It's not a new concept. Many cities have them. And when they do exist, they can really make a city stand out.

They are Heritage Conservation Districts. The City of Winnipeg will study how it would determine what makes a Heritage Conservation District.

Ralph Connor House

Ralph Connor House is a National Historic Site located at 54 West Gate in Armstrong's Point. (Courtesy Ralph Connor House)

It recently held an open house at Ralph Connor House in Armstrong's Point to reveal the findings.

John Kiernan is Manager of Urban Design for the City of Winnipeg.

He says when the City of Winnipeg changed its charter in 2010, it opened the door to looking into Heritage Conservation Districts in Winnipeg.

The city hired facilitators HTFC Planning & Design along with SPAR Planning Services & Historyworks to do the study. 

The first community involved was Armstrong's Point, also known as 'The Gates'. It's a residentially zoned neighbourhood just off the Sherbrook Bridge. They chose that particular area initially because of its clearly defined boundaries.

Armstrong's Point

Armstrong's Point is an historic enclave in the City of Winnipeg. Geographically unique, it is surrounded on three sides by the Assiniboine River. The 100 year old Cornish Library is designated by the City of Winnipeg as a Class II heritage structure. (Courtesy Winnipeg archives)

"There are about 400 buildings on the City's heritage inventory and 73 of them are located in Armstrong's Point, one of which is Ralph Connor House which has national and provincial designation already," Kiernan pointed out.

"We thought it was an opportunity to work with an engaged community about what this might look like, what it might mean to them. Ultimately, it should reflect that community's values."

Patricia Thomson is one resident who is very much in favour of the designation of Armstrong’s Point as a Heritage Conservation District. "The most important advantage to designation of our historic community would be to provide an extra level of protection against inappropriate development," she explained.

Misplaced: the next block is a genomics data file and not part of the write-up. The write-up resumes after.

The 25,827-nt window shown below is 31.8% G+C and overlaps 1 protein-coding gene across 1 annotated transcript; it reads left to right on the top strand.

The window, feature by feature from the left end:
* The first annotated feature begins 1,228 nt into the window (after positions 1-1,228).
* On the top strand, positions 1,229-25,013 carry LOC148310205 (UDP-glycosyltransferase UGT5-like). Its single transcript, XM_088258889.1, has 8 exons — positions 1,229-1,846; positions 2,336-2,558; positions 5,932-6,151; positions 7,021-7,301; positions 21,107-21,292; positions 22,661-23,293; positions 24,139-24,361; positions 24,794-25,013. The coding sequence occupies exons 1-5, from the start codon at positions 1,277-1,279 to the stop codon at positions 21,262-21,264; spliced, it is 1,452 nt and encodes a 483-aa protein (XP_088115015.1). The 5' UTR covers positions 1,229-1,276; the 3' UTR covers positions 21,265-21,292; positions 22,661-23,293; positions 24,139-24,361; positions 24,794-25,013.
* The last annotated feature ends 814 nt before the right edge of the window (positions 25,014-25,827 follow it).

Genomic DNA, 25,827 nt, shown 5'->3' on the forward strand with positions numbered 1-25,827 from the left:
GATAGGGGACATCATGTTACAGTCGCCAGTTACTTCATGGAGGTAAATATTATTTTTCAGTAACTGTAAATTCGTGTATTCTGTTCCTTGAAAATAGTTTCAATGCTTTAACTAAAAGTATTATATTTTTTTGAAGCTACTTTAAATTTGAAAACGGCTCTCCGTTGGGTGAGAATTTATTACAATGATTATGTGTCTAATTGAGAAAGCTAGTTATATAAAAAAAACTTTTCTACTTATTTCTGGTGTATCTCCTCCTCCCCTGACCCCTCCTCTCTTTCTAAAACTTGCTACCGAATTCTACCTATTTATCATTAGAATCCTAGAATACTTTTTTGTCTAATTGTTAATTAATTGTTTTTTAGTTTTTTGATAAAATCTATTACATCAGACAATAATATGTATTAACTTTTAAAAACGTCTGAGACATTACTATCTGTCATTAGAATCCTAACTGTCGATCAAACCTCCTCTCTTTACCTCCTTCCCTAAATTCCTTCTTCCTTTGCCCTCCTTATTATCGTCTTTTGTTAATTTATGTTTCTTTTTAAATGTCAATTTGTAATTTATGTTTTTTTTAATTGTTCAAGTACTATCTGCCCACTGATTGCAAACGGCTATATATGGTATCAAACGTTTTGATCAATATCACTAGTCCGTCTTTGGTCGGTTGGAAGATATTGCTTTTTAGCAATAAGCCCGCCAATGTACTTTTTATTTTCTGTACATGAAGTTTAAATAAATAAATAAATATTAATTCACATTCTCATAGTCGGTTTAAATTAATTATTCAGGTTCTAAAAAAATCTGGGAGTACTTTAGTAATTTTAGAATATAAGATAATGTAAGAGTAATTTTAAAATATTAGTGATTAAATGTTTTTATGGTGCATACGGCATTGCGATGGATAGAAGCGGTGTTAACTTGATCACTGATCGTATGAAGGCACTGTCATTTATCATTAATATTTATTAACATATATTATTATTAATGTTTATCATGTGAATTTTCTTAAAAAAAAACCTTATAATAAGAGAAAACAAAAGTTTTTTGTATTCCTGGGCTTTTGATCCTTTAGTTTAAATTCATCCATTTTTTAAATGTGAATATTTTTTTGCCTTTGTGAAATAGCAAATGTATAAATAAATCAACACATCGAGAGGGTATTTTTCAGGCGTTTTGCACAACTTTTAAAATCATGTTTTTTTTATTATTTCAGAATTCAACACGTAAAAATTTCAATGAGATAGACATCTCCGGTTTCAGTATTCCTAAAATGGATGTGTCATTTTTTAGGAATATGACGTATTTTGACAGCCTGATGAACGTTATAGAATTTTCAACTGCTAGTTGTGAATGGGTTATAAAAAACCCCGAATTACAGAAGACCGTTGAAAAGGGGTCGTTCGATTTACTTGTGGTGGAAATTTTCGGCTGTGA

"Residents of the area could decide how they want the community to evolve and help establish a plan to achieve that goal...Other cities have long offered this kind of protection to historic communities. Residents of the whole city embrace and enjoy the special ambience provided in those protected areas," she added.

Depending on the neighbourhood, being a Heritage Conservation District could be about the setback of the houses, the height and scale of structures, as well as width of boulevards," Kiernan explained. "It could be the tree canopy that helps define that community. We felt it should be done in collaboration with the area residents and that it should reflect their values."

What else can this all mean? "It can protect and enhance property values. There's a certainty to investing in your house, your neighbourhood, your community." he said.

Two workshops were held with residents from Armstrong's Point as the case study in this project. "We worked with residents to identify values, issues and concerns," explained Kiernan. "Some people don't want restrictions on their property rights. Others are willing to accept certain ones. People worry they'll have to change their windows. But absolutely you can do that. It's still your investment in your neighbourhood."

The next step is to engage City Council in this process. But Kiernan adds "Toronto has been doing this since 1985 and has over 20 heritage districts. Minneapolis has 25; Edmonton has recently started to look at heritage districts as a tool for being able to preserve their mature neighbourhoods; Victoria has 13 heritage districts."

In the case of Armstrong's Point, residents were willing to work with the city on this project. "We certainly like them to be community sponsored rather than imposing it on the community," Kiernan emphasized. "The success will largely depend on which neighbourhoods would like to work with us to bring this forward."